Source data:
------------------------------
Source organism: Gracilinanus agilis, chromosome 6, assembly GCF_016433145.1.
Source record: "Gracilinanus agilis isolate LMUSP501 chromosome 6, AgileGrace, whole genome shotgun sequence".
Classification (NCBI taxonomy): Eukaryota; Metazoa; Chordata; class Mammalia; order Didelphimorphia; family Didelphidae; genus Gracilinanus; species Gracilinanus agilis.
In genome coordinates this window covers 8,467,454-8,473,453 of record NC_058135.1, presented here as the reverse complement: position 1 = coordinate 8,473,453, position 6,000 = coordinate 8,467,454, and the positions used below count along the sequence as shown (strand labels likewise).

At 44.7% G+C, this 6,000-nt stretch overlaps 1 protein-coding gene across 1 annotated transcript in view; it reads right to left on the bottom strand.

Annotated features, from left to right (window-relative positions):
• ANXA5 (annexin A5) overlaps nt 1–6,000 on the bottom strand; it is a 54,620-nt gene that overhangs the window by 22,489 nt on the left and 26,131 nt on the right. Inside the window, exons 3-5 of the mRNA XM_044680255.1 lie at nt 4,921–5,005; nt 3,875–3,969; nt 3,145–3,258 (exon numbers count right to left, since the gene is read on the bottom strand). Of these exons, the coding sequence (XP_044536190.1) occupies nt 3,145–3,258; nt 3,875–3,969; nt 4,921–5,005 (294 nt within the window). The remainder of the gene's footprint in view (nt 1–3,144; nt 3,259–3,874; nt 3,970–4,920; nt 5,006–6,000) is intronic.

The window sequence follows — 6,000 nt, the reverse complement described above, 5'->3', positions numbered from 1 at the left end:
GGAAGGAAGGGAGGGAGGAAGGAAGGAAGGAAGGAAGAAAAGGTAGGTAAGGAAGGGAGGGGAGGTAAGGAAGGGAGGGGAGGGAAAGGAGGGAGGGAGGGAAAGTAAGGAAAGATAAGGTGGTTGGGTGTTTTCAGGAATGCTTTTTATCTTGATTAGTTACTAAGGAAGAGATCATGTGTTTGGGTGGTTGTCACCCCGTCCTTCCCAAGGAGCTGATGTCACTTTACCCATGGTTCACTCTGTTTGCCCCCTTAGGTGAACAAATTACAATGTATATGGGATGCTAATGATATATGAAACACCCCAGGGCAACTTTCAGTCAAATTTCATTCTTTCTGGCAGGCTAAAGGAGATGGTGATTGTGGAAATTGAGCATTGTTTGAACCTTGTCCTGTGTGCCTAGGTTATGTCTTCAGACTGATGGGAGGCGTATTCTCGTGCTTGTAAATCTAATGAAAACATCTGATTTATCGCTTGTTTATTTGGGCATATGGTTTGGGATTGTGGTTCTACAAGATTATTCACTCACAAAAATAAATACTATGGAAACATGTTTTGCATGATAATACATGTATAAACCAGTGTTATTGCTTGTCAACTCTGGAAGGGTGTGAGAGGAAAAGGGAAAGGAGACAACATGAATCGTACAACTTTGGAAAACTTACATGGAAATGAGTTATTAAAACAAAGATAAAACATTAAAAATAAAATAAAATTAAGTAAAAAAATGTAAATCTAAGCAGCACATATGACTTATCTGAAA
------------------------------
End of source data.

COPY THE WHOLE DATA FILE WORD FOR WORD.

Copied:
Source organism: Gracilinanus agilis, chromosome 6, assembly GCF_016433145.1.
Source record: "Gracilinanus agilis isolate LMUSP501 chromosome 6, AgileGrace, whole genome shotgun sequence".
Classification (NCBI taxonomy): Eukaryota; Metazoa; Chordata; class Mammalia; order Didelphimorphia; family Didelphidae; genus Gracilinanus; species Gracilinanus agilis.
In genome coordinates this window covers 8,467,454-8,473,453 of record NC_058135.1, presented here as the reverse complement: position 1 = coordinate 8,473,453, position 6,000 = coordinate 8,467,454, and the positions used below count along the sequence as shown (strand labels likewise).

At 44.7% G+C, this 6,000-nt stretch overlaps 1 protein-coding gene across 1 annotated transcript in view; it reads right to left on the bottom strand.

Annotated features, from left to right (window-relative positions):
• ANXA5 (annexin A5) overlaps nt 1–6,000 on the bottom strand; it is a 54,620-nt gene that overhangs the window by 22,489 nt on the left and 26,131 nt on the right. Inside the window, exons 3-5 of the mRNA XM_044680255.1 lie at nt 4,921–5,005; nt 3,875–3,969; nt 3,145–3,258 (exon numbers count right to left, since the gene is read on the bottom strand). Of these exons, the coding sequence (XP_044536190.1) occupies nt 3,145–3,258; nt 3,875–3,969; nt 4,921–5,005 (294 nt within the window). The remainder of the gene's footprint in view (nt 1–3,144; nt 3,259–3,874; nt 3,970–4,920; nt 5,006–6,000) is intronic.

The window sequence follows — 6,000 nt, the reverse complement described above, 5'->3', positions numbered from 1 at the left end:
GGAAGGAAGGGAGGGAGGAAGGAAGGAAGGAAGGAAGAAAAGGTAGGTAAGGAAGGGAGGGGAGGTAAGGAAGGGAGGGGAGGGAAAGGAGGGAGGGAGGGAAAGTAAGGAAAGATAAGGTGGTTGGGTGTTTTCAGGAATGCTTTTTATCTTGATTAGTTACTAAGGAAGAGATCATGTGTTTGGGTGGTTGTCACCCCGTCCTTCCCAAGGAGCTGATGTCACTTTACCCATGGTTCACTCTGTTTGCCCCCTTAGGTGAACAAATTACAATGTATATGGGATGCTAATGATATATGAAACACCCCAGGGCAACTTTCAGTCAAATTTCATTCTTTCTGGCAGGCTAAAGGAGATGGTGATTGTGGAAATTGAGCATTGTTTGAACCTTGTCCTGTGTGCCTAGGTTATGTCTTCAGACTGATGGGAGGCGTATTCTCGTGCTTGTAAATCTAATGAAAACATCTGATTTATCGCTTGTTTATTTGGGCATATGGTTTGGGATTGTGGTTCTACAAGATTATTCACTCACAAAAATAAATACTATGGAAACATGTTTTGCATGATAATACATGTATAAACCAGTGTTATTGCTTGTCAACTCTGGAAGGGTGTGAGAGGAAAAGGGAAAGGAGACAACATGAATCGTACAACTTTGGAAAACTTACATGGAAATGAGTTATTAAAACAAAGATAAAACATTAAAAATAAAATAAAATTAAGTAAAAAAATGTAAATCTAAGCAGCACATATGACTTATCTGAAA